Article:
Spotlight on: Are robots really stealing our jobs?
An insurance firm in Japan has made more than 30 employees redundant and replaced them with an artificial intelligence system that can calculate payouts to policyholders. Fukoku Mutual Like Insurance believes it will increase productivity by 30% and see a return on investment in less than two years. According to a report by the Nomura Research Institute, nearly half of all jobs in Japan could be performed by robots by 2035.
Whilst artificial intelligence programs can increasingly replace workers, Richard B. Freeman suggests that workers can benefit by owning part of the capital that replaces them. He writes, “Workers could own shares of the firm, hold stock options, or be paid in part from the profits. Without ownership stakes, workers will become serfs working on behalf of robot overlords.”
Marco Vivarelli is optimistic about technological change in his article Innovation and employment. He writes, “Industrial and innovation policies that support research and product innovation, especially in high-tech sectors, can lead to the emergence of new firms and sectors—and new jobs."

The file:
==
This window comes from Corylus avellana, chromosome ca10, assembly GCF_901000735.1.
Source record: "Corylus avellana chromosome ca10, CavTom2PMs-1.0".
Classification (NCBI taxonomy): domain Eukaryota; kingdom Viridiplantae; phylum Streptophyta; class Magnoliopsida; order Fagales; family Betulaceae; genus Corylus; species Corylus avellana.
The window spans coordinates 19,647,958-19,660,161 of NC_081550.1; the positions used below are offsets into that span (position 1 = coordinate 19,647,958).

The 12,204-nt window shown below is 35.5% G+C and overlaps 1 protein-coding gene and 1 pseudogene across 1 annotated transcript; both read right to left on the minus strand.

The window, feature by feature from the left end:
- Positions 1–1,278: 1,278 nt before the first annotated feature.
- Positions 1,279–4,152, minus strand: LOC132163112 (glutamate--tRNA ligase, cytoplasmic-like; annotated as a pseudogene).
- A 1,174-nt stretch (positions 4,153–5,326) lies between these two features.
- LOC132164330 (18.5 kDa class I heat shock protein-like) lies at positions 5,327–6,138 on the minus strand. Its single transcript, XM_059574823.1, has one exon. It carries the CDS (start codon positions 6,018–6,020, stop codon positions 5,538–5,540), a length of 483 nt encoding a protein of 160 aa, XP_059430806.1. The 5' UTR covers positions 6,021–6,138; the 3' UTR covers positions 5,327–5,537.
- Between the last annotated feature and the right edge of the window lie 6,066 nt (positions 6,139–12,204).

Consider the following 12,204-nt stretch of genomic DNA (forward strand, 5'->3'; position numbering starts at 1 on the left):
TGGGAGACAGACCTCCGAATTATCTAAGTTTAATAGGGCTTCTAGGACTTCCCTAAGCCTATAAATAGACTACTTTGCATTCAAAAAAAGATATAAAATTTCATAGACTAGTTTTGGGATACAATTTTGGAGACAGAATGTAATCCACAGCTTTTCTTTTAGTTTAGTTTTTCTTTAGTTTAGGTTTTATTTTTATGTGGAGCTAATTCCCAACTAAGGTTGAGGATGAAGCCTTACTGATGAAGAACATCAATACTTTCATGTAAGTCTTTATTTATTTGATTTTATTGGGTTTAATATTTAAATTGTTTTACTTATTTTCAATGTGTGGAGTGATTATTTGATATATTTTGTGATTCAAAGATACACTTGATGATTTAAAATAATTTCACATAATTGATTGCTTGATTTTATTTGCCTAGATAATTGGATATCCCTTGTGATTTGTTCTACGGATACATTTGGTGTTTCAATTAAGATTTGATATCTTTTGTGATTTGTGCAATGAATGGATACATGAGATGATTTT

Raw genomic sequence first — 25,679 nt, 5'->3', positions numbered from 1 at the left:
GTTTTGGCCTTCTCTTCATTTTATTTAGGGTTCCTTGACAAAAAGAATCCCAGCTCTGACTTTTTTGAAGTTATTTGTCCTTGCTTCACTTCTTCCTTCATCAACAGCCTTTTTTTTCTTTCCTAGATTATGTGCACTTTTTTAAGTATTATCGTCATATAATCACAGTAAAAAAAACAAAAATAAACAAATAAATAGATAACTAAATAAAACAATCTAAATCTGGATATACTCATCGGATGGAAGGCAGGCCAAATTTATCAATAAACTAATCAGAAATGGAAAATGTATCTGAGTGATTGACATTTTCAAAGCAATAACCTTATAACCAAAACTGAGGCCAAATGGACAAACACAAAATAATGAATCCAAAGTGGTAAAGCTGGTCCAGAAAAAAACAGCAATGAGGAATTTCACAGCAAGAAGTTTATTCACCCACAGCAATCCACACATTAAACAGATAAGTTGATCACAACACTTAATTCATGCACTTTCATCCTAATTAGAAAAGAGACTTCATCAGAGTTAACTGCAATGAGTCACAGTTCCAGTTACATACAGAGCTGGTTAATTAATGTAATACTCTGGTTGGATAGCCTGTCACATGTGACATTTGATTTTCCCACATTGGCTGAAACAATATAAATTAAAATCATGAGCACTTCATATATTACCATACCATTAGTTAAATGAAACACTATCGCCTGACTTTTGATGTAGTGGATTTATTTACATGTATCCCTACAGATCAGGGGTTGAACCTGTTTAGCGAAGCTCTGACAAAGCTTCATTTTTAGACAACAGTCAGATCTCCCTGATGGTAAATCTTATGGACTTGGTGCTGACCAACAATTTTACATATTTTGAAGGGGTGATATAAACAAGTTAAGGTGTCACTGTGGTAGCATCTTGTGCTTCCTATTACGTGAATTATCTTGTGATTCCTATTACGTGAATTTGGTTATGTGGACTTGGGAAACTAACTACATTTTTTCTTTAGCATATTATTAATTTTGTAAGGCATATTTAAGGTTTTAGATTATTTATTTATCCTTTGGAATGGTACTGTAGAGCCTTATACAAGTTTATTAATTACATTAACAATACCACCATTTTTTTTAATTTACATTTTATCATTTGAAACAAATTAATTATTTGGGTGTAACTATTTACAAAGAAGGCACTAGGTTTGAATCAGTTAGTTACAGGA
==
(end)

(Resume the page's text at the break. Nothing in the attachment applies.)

The EU is ambitious when it comes to its climate targets. By 2030, the region wants to cut at least 40% of greenhouse gas emissions (from 1990 levels), achieve a share for renewable energy of at least 27%, and improve energy efficiency by at least 27%. And this is only one stepping stone along its roadmap for a low-carbon economy until 2050, when emissions are supposed to be 80% below the 1990 levels. Continue reading.
Call for applications: 20th IZA Summer School in Labor Economics, May 15-20. The objective of the Summer School is to bring together a large number of PhD students and senior lecturers to study new areas in labor economics. Students have the opportunity to present their work and discuss ideas with established researchers in a relaxed and open atmosphere. Submission deadline is January 15.
Call for applications: 14th Annual Migration Meeting (AM²), May 26-27. Going into its 14th edition this year, the IZA Annual Migration Meeting aims at bringing together new and established migration researchers to discuss their most recent work in a constructive atmosphere. Deadline for submission is January 31.
Call for papers: EALE 29th Annual Conference, September 21-23. EALE are pleased to invite all labor economists to submit papers for presentations at the 29th Annual Conference of the European Association of Labour Economists, held in St. Gallen, Switzerland. Submission deadline is February 1.